Stories of Strength, Tears and Technology Highlight Graduation
Published on June 19, 2014 by Staff Writer
(MERIDIAN) Broadview University has produced seven more graduates who are ready for the Treasure Valley workforce. On Friday, June 13, a new group of students became the seventh official graduating class at the Boise campus. The graduates represent the university’s medical assistant, medical administrative assistant, paralegal, business and veterinary technology programs. Along with the traditional pomp and circumstance, the celebration highlighted a number of firsts for the campus; the first bachelor’s degree student was conferred and a graduate living in Massachusetts was able to participate in the ceremony thanks to technology.
Friends, family, faculty, staff members and the superintendent for Idaho’s largest school district, Dr. Linda Clark, gathered in the school’s commons area to share the graduates’ special moment. Following opening remarks and a keynote speech by Dr. Clark, graduates Jenay Leger, Heather Chaney and John Hartley spoke to the crowd. Leger, a business program graduate, did it from 2,662 miles away via a Skype-recorded speech.
“Moving across the country multiple times isn’t something most college students do,” Leger said, “but I did. College was something so important to me that I did everything within my power to accomplish my goal. The past three years at Broadview has expanded my views on everything. It has shown me that I can do anything I put my mind to.”
Leger’s experience with Broadview University started in July 2011—shortly after the campus opened. She started as a residential student, but moved back to her home in Massachusetts two different times over the past three years. Her only option to complete her education was to become an online student. With her family’s unwavering support, she finally achieved her goal. True to the technology that enabled her to complete her education, Leger participated in the graduation ceremony via Skype. iPad in hand, a fellow graduate “walked” her down the aisle with her classmates.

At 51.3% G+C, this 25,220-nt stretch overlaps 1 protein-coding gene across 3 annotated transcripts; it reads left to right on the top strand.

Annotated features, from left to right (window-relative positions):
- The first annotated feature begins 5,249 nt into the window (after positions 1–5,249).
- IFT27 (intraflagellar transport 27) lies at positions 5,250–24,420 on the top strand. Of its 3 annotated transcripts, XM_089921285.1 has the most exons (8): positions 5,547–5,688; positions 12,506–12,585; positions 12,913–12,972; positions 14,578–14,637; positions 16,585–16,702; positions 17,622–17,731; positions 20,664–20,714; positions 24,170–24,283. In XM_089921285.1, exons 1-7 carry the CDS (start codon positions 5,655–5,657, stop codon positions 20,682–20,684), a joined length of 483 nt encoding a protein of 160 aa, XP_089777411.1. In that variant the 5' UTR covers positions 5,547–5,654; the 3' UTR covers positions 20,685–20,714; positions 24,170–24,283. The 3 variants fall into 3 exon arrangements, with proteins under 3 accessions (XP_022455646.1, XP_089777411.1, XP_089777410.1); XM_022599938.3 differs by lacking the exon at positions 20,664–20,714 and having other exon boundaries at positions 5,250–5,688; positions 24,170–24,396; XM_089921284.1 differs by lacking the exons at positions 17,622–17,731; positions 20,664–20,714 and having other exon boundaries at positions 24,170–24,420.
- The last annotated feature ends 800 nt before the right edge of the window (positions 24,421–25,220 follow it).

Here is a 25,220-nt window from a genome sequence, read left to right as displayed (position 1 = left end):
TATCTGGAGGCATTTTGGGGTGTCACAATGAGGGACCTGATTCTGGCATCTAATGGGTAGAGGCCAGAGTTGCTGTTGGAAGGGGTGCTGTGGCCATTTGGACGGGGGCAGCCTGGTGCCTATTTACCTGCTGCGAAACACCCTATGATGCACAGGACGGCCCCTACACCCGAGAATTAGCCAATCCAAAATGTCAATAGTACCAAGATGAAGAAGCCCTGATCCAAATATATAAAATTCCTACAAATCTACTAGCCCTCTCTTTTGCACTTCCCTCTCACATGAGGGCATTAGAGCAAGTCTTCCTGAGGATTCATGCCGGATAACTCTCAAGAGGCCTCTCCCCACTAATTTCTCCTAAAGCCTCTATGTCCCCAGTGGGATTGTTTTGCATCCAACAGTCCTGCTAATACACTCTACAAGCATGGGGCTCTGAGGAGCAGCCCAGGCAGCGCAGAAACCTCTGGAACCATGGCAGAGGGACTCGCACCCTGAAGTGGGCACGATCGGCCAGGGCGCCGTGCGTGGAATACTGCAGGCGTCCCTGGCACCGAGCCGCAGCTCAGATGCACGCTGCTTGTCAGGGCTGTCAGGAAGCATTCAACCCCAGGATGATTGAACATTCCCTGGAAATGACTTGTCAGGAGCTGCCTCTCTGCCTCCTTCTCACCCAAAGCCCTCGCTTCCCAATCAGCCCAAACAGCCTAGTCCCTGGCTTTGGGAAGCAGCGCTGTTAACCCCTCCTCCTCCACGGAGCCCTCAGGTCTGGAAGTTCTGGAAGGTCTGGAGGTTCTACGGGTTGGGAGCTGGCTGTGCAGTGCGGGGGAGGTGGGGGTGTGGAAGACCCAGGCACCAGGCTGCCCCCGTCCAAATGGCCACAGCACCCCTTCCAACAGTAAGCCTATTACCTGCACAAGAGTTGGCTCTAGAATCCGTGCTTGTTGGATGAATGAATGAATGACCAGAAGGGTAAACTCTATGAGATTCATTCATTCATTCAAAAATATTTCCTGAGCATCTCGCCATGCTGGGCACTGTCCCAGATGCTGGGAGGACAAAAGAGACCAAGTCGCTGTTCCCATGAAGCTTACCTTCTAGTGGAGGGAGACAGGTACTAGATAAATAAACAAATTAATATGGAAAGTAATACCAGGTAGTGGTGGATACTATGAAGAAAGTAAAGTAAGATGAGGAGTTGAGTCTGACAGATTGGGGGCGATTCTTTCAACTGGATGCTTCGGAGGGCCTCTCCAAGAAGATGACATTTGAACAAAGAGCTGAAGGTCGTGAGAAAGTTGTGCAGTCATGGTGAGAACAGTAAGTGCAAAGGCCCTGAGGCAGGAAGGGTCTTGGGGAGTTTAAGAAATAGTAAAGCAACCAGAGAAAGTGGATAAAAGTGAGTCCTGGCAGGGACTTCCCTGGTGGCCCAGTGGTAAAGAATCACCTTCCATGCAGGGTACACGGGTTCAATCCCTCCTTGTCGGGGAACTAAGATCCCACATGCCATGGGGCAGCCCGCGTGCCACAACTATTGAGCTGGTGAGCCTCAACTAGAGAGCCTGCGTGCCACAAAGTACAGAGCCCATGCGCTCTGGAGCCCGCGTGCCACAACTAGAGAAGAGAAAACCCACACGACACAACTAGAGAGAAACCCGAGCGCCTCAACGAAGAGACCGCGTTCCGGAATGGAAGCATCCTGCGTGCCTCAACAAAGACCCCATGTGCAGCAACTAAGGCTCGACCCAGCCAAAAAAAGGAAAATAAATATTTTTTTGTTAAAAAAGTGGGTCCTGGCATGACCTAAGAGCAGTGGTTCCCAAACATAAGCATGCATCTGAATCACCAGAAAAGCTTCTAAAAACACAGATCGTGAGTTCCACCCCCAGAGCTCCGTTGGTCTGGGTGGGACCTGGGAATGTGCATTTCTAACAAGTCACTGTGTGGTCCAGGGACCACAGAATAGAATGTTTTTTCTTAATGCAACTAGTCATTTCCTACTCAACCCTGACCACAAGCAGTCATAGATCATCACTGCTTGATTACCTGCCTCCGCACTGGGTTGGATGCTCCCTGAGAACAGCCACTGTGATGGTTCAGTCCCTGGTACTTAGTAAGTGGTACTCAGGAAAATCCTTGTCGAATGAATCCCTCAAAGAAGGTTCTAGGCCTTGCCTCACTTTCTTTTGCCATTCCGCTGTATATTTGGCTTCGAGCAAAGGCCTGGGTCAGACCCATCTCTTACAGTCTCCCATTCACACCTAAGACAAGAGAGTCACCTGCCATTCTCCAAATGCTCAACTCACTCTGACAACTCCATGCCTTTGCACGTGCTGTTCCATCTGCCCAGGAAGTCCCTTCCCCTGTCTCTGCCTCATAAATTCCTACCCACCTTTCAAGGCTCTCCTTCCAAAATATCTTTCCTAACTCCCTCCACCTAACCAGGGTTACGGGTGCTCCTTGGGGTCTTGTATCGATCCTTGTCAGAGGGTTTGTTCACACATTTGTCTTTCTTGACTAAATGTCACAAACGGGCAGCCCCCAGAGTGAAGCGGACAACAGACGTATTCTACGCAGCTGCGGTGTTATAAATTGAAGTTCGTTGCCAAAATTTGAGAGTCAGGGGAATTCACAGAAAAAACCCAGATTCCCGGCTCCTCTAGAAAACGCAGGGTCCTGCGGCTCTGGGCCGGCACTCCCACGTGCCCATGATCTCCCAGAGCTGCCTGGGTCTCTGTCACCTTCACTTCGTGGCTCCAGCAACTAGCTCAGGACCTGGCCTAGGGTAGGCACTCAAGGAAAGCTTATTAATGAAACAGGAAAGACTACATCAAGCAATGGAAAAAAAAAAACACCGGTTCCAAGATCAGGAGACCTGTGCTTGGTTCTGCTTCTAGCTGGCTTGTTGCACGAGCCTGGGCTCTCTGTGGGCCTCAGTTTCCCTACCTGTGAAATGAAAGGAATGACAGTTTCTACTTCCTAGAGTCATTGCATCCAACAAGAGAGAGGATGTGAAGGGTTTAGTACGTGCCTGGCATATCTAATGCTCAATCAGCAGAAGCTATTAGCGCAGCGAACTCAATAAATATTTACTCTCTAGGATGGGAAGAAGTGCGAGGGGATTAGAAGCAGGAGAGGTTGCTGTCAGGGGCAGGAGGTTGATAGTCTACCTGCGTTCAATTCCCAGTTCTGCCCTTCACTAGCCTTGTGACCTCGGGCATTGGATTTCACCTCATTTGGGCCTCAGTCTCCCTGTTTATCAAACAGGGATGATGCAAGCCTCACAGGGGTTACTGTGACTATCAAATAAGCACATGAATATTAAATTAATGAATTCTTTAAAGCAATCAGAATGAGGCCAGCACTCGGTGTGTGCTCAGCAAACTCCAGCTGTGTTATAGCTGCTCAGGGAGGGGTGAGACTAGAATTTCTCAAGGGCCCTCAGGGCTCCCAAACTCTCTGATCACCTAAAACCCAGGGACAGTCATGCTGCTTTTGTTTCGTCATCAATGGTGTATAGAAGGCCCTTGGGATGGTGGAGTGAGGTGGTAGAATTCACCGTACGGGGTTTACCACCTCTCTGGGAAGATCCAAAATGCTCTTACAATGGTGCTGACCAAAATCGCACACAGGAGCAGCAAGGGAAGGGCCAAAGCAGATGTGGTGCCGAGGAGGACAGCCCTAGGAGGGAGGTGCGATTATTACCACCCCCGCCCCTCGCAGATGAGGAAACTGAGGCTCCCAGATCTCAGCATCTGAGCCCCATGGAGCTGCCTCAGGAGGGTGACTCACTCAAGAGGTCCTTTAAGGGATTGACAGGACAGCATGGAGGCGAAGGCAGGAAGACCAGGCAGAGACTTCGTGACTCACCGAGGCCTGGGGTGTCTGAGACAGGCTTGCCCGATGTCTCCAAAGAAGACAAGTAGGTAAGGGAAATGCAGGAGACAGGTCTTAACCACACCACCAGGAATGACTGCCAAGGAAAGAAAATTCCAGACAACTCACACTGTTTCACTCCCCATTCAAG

Chaney, a medical assistant program graduate, told the crowd about being a 40-year-old, first-time college student who was petrified the first time she walked through the school’s doors.
Hartley, a veterinary technology program graduate, invited four of his instructors on stage with him; presenting them with flowers and thanking them for petrifying him over the past few years.
Following their speeches, the graduates’ degrees were conferred.
Hartley and Nicole Nye received Associate of Applied Science in Veterinary Technology degrees. Chaney received an Associate of Applied Science in Medical Assistant degree. Leger received an Associate of Applied Science in Business Administration degree. Stephanie Birkinbine received an Associate of Applied Science in Medical Administrative Assistant degree. Tammi Burdin received an Associate in Applied Science in Paralegal degree. Since opening its doors in January of 2011, the campus has produced 48 graduates.